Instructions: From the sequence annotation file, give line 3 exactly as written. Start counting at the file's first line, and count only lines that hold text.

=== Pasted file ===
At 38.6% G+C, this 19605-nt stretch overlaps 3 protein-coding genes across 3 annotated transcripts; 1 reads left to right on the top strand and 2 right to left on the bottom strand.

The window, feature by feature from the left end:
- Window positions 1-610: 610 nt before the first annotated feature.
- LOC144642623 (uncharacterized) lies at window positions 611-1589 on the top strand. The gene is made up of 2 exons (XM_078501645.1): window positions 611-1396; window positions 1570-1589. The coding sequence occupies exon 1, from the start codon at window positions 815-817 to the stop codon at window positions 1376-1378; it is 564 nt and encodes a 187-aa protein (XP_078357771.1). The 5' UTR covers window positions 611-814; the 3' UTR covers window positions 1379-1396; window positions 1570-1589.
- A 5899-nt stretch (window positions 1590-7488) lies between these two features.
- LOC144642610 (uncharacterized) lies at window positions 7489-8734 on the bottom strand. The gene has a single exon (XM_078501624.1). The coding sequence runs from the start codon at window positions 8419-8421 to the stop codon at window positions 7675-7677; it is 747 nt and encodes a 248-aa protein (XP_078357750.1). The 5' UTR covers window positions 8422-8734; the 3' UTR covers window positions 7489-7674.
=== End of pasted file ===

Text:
- Window positions 1-610: 610 nt before the first annotated feature.